KENANSVILLE — Most people can agree that time spent with family is always time well spent. For the Frederick family and several local farmers who recently received their checks for a cumulative $32 million settlement, a family dinner proved to be a fortuitous coincidence.
In August of last year, Scott Flowers, a Duplin County native, and partner at Hutchens Law Firm was having dinner with his family when he learned about a discrepancy over a crop policy damage compensation.
“My brother-in-law, Bradley Frederick, my sister’s husband, at dinner one night … told me about how the farmers had purchased this hurricane insurance. And even though all the news reports said that hurricane Isaias had come through Duplin County, and they all live there, they didn’t get paid. So, I told him I’d look into it,” said Flowers.
Frederick said that their insurance didn’t want to reimburse them for their crop loss and damage even though weather reports from the National Weather Service had published when Hurricane Isaias changed from hurricane to a topical storm. “And in our area the storm was still hurricane force wind speed.”
“We experienced wind damage and excessive rain to our corn and tobacco crops as did many other Duplin county farmers I know,” said Frederick.
After the conversation with Frederick, Flowers did some research. He examined the insurance policy, the endorsement and how the government had determined who would get paid.
“My conclusion was that Duplin County should have been included,” said Flowers.
Every year, farmers purchase crop insurance from a local approved insurance provider. The insurance is issued through the Federal Crop Insurance Corporation and managed by the US Department of Agriculture’s Risk Management Agency and is ultimately guaranteed and paid by the USDA.
Under the Common Crop Insurance Policy, every farmer has the same policy. The level of coverage depends on the amount and type of crops they have, as they can purchase various endorsements.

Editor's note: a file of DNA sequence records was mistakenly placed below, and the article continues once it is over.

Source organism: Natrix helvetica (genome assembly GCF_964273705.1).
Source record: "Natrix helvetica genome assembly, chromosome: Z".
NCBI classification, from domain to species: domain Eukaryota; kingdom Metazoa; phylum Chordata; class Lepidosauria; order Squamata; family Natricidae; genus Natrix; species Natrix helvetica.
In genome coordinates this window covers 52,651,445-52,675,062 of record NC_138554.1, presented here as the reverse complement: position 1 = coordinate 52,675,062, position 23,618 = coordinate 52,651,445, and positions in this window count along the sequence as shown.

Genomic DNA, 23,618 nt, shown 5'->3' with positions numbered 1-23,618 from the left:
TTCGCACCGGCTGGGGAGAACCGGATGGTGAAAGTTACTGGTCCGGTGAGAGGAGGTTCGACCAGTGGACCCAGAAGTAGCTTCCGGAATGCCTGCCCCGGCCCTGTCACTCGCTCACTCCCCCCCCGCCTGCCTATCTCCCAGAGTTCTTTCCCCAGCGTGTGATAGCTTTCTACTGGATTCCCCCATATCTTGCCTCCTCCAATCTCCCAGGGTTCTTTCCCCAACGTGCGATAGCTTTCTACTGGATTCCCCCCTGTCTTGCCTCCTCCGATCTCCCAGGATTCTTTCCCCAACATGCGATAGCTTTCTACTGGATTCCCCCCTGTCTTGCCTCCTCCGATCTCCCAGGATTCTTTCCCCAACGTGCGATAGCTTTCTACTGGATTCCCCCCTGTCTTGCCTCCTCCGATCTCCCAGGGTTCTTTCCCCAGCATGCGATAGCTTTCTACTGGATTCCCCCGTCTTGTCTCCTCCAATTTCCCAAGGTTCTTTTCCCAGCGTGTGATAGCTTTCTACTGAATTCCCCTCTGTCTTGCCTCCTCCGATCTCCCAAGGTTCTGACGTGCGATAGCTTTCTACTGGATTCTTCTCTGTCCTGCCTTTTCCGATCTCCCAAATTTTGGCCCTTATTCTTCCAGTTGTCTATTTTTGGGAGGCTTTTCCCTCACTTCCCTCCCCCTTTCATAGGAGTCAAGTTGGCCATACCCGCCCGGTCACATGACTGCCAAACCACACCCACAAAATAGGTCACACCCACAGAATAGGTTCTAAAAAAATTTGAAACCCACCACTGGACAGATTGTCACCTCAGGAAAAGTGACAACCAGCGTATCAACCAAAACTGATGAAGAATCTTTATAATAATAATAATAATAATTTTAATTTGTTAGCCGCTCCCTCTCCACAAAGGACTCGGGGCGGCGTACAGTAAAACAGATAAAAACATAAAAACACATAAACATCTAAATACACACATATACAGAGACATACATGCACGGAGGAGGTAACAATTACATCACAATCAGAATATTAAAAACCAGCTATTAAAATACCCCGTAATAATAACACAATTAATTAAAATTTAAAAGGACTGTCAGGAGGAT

According to Flowers, in 2020 for the first time, the RMA came out with a hurricane wind endorsement that would pay farmers if they had hurricane damage to their crops.
“The way you got paid was, after a hurricane, the RMA would publish a list of counties that are what they call trigger counties,’ said Flowers. “If you were in one of these trigger counties and you had purchased this endorsement, you got paid. If you are a trigger county, every county that is adjacent to you also gets paid.
The FCI for hurricane damage differs from the traditional insurance policy as it does not require proof of loss, and policyholders automatically receive a check in the mail.
Flowers noted that although Hurricane Isaias made landfall near the South Carolina-North Carolina border in August 2020 and came through Duplin County, the list of trigger counties published by the RMA did not originally include Duplin.
“We got the letter back from NAD saying that it was a general applicability claim, which gave us then the right to file the suit in Federal Court,” said Flowers.
“Between the time we filled the appeal with the NAD and the lawsuit in federal court, I arranged for a meeting at the Warsaw Fire Department with farmers in the area, and we had a bunch of farmers come out,” he said.
Flowers presented a PowerPoint sharing with the farmers what they had discovered and what his next steps were.
“Forty different farms ultimately joined our group,” said Flowers. “We filed the suit and ultimately the USDA agreed to pay all the claims, which totaled about $32 Million for the farmers of Duplin County and the adjacent counties to the north, which were previously excluded.
After reaching an agreement, an updated list of trigger counties was published.
“Checks automatically went out to the farmers and after all the farmers got their checks, we agreed to dismiss the lawsuit,” said Flowers.
The process took about a year of work.
“I was excited to be involved — especially because I am from Duplin County. These are my family and friends,” said Flowers.
“The neatest thing about it to me is that not only farmers are getting paid, but I know they are going to use this money in the community. They’re going to buy tractors, cloth their kids, and go out to restaurants, and the money is going to flow throughout the community,” said Flowers. “Everybody can benefit from it.”
His advice to farmers is to make sure they talk to their insurance agent and understand what they are purchasing. Also, to learn how they will get paid in the event of loss under their policy.
“If you feel you are not treated correctly, bring it up to your insurance agent or seek legal advice,” he said.
“Without Scott Flowers and Hutchens Law Firm taking on this case for our Duplin County farmers, this 32 million dollars they were due from crop insurance, from hurricane damage, would have never been paid,” said Susan Flowers Frederick of Warsaw.